Bristol-based photographer Jamie Earle Murray can’t quite place his finger on what initially drew him to his chosen medium. “The funny thing about photography is you can very quickly get a sense of gratification in the early years,” he tells It’s Nice That, “You create a photo and it has a lot of the bare bones of the great photos, reality, spectacle, banality. It excites you, or at least it excites the child that feels unsure of their creativity.”
Today, Jamie’s work sits somewhere between documentary and fine art, telling stories which draw on ideas from history and folklore. His series’ take a subject, or subjects, and unpack them, forcing him to engage with them in a number of ways. “Making what can be considered documentary work on a series of contentious subjects I do my best to always enter situations without judgement,” he adds on this point. “The best thing about carrying a camera is that it is an excuse to walk into any situation that you would normally not feel at home in, to understand a bit more about those operating in a different environment to you.”
When exploring a subject, Jamie will do so organically. “I like to use the phrase guided circumstance,” he explains, “you have a rough idea of where you are going but you are open to whatever is thrown your way on the journey.” This occurred a while back when Jamie was trying to create a body of work on a ship. “After failing to be accepted onto residencies and having meetings with shipping companies cancelled, I had a stroke of luck and ended up on a navy warship,” he recalls. “The images from this ship hark back to elements of my original idea but they also gained new layers of meaning that I hadn’t considered during the inception of the work.”
“Guided circumstance” was also at play in his most recent work, and the one which caught our eye, Folly. The series began when Jamie became interested in the “spectacle of crime” and wanted to “approach the polarised notion of good and evil.” Thanks to his previous experience on the ship, he assumed he would be able to enter a prison to make work.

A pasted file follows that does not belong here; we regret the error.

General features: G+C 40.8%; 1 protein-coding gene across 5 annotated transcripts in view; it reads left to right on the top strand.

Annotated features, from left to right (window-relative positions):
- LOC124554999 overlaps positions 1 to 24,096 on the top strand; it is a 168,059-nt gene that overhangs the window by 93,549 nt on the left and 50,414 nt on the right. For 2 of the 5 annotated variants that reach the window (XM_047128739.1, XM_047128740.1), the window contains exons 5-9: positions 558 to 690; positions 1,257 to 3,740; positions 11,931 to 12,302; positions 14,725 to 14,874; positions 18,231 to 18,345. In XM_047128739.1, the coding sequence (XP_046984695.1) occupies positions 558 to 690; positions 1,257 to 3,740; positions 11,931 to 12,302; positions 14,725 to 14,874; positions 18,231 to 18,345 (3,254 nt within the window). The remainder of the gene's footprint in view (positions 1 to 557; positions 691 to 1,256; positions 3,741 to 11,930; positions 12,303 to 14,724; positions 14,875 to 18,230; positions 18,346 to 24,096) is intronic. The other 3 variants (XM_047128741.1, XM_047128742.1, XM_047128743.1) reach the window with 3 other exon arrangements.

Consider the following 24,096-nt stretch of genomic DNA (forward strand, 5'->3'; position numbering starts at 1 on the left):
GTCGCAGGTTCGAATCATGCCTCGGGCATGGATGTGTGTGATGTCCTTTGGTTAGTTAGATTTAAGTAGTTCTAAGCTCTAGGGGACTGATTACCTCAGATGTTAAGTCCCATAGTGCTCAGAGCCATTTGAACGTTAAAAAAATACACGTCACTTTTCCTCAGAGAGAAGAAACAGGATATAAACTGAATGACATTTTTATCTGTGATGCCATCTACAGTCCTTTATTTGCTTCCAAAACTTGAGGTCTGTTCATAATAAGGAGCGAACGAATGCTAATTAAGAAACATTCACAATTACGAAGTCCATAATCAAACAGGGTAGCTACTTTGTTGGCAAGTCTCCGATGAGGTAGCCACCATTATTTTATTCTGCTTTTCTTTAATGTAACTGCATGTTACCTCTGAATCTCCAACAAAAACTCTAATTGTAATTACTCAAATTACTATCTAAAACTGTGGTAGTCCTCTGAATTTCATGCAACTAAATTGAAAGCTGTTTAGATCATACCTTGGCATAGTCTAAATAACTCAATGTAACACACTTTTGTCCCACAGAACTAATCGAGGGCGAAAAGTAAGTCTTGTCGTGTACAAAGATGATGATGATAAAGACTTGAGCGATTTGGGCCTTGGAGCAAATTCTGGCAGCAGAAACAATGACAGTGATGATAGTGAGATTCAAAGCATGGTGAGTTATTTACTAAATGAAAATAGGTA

“Whilst planning this I also felt it pertinent to meet with ex-prisoners to get a grasp on their experience of the institution,” Jamie continues. “There was a moment where I realised that any access to a prison I received would be incredibly limited and unable to represent the experience of the prisoners. What I did have were these incredibly evocative conversations with ex-prisoners that represented much more than just the experience of prison, they were the journey of an individual who descended into that space and rose back out of it again.”
Folly, therefore tells these individuals’ stories in portraits borne from, and inspired by, their own words. The series is presented in diptychs, something which initially arose out of play but which quickly became a much more considered process. “Some images were referential to the conversations, some to traditional notions of good and evil,” Jamie tells us. With images of two birds, grass caught in a drift of sand and deer, the work raises questions around spirituality and philosophy: “a kind of soul searching that stems from a persistent theme in the conversations.” Ultimately, the series is a mediation on what happens to a person when they are institutionalised and, at some point, have to navigate reintegrating back into society. When the nature of these individual’s pasts become clear, the series, which is already imbued with an atmospheric serenity, becomes something much more moving, taking on a certain sombre.
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